The following history was provided by the Buffalo Grove Park District's Raupp Memorial Museum.
The very first pioneers to come to the Buffalo Grove area came from New England around 1834, and stayed for about five years. Many of them had received land grants from the government, and came to settle on their frontier property.
Early land records show a mix of English, French, and Scottish names including: Stephen Lamb, Napoleon Periolet, Richard Adams, John Foster, Job Tripp, Darius Rice, William Flemming, Samuel Mills, Jonathan Luce, Stephen Olcott, and Joseph McDuffee. Captain Daniel Wright and Mr. Amos Bennet have been recognized as the first non-native settlers in Lake County.
In the 1840s many of the first homesteaders and land speculators sold their land to the German immigrants fleeing their homeland. Living conditions in Germany were bad, so the cheap yet fertile land in America was very appealing. Most Buffalo Grove area pioneers settled by people who shared their religion and nationality.
German Catholics mainly settled together in the Buffalo Grove area, German Lutherans decided to live in Long Grove, and German Presbyterians moved to Wheeling. After they bought the land cheaply, the settlers worked to turn the early farms and wilderness into their own community.
Who were the first settlers in Buffalo Grove? It is hard to tell. Many families sent one person ahead to see if Buffalo Grove was a good place to live, and if they thought it was, the rest of the family would follow.
Some say that John Simon Henneman came in 1846 and sent word to family and friends in Germany for them to come to Buffalo Grove. Jacob Weidner, who was known as Little Jake, was 27 years old when he came to Buffalo Grove to scout out the area for his family. Little Jake liked the land so much that he asked his father, his five brothers, his uncle and their families to come live in Buffalo Grove.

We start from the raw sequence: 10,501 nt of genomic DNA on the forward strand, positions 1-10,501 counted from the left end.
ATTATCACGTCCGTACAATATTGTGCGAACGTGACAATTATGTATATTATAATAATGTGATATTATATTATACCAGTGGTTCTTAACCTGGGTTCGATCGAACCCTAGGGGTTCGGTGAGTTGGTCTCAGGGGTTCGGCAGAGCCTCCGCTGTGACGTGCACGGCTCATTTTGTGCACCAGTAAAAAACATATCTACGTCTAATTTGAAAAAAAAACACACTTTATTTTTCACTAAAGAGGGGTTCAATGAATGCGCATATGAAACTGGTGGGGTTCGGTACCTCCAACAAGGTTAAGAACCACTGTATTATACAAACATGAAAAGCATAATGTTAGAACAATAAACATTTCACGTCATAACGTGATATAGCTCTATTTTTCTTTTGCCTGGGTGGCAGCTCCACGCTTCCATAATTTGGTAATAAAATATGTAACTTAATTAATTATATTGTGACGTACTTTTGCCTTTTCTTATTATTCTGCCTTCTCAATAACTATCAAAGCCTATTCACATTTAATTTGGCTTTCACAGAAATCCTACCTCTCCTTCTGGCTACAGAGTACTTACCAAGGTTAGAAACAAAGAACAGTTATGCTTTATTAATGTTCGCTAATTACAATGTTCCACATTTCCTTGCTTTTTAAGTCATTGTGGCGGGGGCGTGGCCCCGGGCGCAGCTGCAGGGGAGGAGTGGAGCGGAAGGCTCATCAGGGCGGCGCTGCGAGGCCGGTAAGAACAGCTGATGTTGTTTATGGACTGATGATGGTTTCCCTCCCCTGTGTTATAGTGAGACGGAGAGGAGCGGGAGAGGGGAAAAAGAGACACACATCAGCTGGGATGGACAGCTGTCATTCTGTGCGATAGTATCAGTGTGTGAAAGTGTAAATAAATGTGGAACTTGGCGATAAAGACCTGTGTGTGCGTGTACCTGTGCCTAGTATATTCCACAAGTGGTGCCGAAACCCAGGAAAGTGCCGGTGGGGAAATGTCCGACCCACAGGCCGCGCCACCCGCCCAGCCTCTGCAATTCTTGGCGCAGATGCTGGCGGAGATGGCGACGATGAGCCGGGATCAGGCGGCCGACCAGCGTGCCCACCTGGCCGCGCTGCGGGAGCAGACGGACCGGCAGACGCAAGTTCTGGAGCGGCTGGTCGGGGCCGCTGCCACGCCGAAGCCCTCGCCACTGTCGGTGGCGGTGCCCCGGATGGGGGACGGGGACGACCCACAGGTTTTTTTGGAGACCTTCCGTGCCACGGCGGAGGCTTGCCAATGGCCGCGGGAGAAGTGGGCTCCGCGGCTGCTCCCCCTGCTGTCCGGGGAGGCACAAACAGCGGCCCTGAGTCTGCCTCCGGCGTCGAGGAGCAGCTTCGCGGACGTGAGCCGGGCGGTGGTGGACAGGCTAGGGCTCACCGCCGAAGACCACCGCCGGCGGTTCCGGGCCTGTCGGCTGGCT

Melchoir Raupp was the settler who had the longest journey before ending up in Buffalo Grove. He first came to Buffalo Grove in 1847, but he was not able to buy the farm he wanted.
Next, he traveled to Wisconsin to see if he would like it there. He thought the farmland looked good, but he also thought there were not enough people, and it would be too lonely to live there.
Melchior then headed west on a wagon train after hearing about the gold in California. The few nuggets that Melchoir found did not make him rich, in fact, he had to walk back to Buffalo Grove! When he got back, the farm he wanted was for sale, so he bought it, and sent for the rest of his family.
Religion and Education
These first Buffalo Grove settlers formed a very close community with many of their sons and daughters marrying each other. Religion and education were two of the most important aspects of their new community. At first, both church services and school lessons were held in pioneers' homes, but soon they realized a separate church and school would be good for the community.
The settlers built the first St. Mary's Church in 1852 and the first St. Mary's School in 1855. By 1899, downtown Buffalo Grove had grown with the addition of the Firnbach Tavern and the Weidner General Store.
Remembering the First Settlers
Even though most of the pioneer families in Buffalo Grove are gone now, you can still remember their names, because many streets and parks are named after the families who originally settled in that area.